tiger in a forest

Protecting the tigers, the Assam way

It was not many years ago when multiple news agencies had reported an alarming decline in the tiger population all across Assam. Today, a 250% growth has been recorded in the number of tigers in Assam!

Kaziranga, Manas, and Orang have witnessed a boom in the number of tigers. The population of tigers in Kaziranga increased to 200 in 2021, as compared to 159 in 2018. Amal Chandra Sarmah, Field Director of the Manas Tiger Project, highlighted the big cat’s conservation success story with a three-fold increase in population while commemorating the international day in the Bansbari area of Manas National Park and Tiger Reserve (MNP &TR). It is also noteworthy that this goal has been achieved by Assam four years ahead of the schedule of the St.Petersburg Declaration on Tiger Conservation. He further stated that “From nil to 48 tigers in 20 years, the MNP & TR has come a long way as conservation of the big cat is concerned.”

Tiger in Kaziranga
Tiger in Kaziranga National Park Image courtesy: https://kaziranganationalparkassam.in/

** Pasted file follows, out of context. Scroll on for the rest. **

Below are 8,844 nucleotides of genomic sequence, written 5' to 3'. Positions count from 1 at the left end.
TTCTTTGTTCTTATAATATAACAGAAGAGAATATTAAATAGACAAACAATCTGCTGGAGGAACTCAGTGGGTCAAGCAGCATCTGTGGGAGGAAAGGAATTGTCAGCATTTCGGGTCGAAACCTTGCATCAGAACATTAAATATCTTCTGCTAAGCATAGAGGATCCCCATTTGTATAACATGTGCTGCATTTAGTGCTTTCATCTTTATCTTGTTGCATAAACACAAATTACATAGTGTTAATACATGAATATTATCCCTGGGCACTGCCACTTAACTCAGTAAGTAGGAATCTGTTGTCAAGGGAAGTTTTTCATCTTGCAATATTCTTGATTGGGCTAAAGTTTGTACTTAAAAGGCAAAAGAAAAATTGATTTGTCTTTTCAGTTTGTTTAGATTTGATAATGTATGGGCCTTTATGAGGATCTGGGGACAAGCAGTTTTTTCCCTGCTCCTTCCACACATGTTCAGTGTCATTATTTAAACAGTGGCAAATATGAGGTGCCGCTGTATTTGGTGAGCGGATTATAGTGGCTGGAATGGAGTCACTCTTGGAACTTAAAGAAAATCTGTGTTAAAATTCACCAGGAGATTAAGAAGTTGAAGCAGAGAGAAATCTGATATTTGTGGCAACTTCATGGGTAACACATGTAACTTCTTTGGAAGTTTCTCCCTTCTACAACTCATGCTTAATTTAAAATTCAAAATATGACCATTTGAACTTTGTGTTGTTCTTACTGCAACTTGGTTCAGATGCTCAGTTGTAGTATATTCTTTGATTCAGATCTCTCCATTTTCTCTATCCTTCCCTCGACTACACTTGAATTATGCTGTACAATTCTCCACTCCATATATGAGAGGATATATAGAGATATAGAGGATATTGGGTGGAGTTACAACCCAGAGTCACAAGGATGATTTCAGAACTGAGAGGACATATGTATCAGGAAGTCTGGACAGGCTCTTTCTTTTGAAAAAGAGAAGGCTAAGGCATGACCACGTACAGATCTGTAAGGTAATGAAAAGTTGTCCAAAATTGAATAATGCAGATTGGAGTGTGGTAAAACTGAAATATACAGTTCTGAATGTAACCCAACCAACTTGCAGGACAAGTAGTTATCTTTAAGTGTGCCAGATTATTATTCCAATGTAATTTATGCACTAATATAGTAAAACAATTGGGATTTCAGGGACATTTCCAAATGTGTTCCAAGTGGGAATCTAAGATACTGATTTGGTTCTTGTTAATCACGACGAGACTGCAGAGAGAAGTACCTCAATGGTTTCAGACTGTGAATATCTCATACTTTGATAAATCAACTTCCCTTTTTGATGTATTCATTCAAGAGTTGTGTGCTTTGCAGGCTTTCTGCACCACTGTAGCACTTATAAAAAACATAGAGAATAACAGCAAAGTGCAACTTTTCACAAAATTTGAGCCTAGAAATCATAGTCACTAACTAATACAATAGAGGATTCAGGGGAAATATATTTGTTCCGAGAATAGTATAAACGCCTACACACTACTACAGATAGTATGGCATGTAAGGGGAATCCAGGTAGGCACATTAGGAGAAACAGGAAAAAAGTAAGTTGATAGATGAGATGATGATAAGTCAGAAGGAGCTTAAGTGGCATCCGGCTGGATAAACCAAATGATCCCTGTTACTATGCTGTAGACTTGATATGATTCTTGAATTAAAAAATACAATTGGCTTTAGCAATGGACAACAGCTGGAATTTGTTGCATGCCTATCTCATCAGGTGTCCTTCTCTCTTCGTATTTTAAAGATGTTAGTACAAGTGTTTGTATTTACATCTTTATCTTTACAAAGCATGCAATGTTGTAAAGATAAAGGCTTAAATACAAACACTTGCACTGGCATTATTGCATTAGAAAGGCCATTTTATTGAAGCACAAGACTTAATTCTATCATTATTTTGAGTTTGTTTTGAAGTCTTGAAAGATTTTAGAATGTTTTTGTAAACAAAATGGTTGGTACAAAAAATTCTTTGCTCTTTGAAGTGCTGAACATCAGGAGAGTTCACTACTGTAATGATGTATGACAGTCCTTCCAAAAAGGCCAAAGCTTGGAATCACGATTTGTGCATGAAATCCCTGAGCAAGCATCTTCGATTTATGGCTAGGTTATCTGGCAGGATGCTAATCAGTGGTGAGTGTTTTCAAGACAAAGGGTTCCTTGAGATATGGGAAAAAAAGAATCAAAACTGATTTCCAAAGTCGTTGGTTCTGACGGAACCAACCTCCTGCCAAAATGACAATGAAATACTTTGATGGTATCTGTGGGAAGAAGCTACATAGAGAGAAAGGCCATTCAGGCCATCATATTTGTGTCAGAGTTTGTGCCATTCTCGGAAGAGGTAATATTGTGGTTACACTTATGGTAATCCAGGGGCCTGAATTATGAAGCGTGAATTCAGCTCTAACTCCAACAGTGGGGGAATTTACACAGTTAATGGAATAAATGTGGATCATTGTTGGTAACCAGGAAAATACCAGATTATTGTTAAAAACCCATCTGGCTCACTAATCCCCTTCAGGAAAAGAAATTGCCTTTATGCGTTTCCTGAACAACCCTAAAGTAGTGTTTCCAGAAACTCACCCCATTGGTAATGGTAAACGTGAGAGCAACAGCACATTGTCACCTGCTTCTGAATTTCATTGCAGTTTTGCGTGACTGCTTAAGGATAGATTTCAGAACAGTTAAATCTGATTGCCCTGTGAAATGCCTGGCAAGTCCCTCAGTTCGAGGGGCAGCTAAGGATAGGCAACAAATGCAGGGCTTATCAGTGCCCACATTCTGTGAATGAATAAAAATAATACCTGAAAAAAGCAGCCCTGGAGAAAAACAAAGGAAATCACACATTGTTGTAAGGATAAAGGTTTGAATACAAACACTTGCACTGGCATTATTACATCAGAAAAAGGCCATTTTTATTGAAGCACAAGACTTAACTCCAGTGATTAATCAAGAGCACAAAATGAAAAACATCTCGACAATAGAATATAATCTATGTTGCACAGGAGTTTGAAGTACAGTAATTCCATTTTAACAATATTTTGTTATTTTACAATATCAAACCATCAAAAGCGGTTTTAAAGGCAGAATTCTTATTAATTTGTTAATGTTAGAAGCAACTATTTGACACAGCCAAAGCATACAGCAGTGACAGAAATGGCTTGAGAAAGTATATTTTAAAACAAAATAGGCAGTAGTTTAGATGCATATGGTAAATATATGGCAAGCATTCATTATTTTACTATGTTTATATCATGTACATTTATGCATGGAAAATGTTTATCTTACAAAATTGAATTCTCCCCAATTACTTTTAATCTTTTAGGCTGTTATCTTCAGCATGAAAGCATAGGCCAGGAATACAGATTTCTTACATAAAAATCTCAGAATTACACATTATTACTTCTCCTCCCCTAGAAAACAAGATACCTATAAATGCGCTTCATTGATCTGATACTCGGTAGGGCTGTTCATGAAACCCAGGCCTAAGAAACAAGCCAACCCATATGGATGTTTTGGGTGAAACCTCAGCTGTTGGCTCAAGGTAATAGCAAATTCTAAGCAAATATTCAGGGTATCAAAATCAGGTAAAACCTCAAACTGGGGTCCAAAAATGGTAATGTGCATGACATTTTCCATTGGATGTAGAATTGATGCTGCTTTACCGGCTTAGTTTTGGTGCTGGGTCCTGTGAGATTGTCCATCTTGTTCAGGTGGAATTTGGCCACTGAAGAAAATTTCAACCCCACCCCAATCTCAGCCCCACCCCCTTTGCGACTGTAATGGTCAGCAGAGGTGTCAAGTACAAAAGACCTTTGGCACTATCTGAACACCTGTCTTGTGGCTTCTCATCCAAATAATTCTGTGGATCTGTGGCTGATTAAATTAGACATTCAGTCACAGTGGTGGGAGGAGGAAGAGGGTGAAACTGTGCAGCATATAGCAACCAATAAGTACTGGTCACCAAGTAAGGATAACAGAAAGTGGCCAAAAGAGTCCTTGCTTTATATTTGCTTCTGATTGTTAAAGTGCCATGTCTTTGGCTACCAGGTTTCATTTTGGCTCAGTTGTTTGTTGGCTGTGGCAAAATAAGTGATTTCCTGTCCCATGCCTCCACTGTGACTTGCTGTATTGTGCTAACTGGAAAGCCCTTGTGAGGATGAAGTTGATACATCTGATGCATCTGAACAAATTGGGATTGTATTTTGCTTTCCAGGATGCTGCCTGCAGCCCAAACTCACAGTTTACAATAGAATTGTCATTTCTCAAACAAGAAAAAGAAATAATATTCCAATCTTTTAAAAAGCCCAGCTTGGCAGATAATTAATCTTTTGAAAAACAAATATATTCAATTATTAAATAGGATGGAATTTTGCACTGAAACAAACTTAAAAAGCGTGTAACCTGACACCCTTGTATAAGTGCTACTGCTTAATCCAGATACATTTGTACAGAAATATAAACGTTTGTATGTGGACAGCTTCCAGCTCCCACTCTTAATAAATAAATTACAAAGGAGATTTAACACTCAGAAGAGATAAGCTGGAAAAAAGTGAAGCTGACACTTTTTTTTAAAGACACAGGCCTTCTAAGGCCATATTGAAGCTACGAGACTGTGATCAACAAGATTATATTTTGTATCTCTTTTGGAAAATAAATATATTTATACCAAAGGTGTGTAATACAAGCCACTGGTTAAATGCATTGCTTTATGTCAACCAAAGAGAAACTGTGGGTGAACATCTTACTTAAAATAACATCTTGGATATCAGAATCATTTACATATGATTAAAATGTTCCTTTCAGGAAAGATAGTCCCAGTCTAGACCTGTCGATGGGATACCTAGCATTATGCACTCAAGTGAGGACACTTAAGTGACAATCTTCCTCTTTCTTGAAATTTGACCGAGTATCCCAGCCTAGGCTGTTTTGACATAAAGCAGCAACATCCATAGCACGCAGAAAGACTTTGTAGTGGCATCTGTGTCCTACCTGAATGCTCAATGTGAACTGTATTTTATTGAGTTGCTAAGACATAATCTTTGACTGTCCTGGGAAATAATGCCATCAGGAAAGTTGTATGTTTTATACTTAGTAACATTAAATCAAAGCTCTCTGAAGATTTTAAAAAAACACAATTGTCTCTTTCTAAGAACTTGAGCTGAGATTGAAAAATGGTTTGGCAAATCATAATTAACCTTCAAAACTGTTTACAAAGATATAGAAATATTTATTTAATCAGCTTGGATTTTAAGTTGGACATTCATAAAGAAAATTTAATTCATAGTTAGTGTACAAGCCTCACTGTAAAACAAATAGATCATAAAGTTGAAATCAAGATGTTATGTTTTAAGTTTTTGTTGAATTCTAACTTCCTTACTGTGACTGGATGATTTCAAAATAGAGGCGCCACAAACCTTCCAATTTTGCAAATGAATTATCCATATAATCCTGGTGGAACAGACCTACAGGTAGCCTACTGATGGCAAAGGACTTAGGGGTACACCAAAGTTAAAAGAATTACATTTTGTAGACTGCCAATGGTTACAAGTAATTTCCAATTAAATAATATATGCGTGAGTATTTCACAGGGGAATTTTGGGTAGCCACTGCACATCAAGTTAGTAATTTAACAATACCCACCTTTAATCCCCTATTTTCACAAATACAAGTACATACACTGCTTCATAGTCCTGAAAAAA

The surge in the number of tigers in Assam should motivate us to improve our efforts towards conservation. It should encourage us to preserve our habitat with firm commitment. The Forest Department has been on a large planting push across the state with an emphasis on degraded forest regions, as an increasing green cover is critical for providing habitat for tigers and other wildlife. The Environment and Forest Department has set a goal of doubling tree planting in the next five years to increase green cover. The state has gained around 222 square kilometres of new forestland.

Assam’s efforts to restore the tiger population in India and conserve the flora and fauna indubitably need to be lauded, but we must not celebrate too soon. We are still far from reaching the ideal goal, the conservation journey shouldn’t stop here.

According to a 2014 research by the Wildlife Institute of India (WII), intense agricultural development in the north of the Brahmaputra River has nearly wiped out the ecological link between Kaziranga NP and Pakke NP.

Until the NH-37 (national highway) was built on the Park’s southern edge, along with human habitations, tea estates, and other commercial facilities, the Kaziranga National Park and Karbi Anglong hills were continuous and used to function as a single ecological unit. The terrain has been fragmented as a result of this. The NH-37 and its massive traffic flow already create significant disruption to animal movement. During floods, the NH-37 turns into a death lane for animals as well. Authorities are not only asked to ensure the safety of vehicles, but also the animals.

>>> This is an article published on the occasion of the Global Tiger Day, observed annually on July 29.

Featured Photo by Jose Almeida from Pexels


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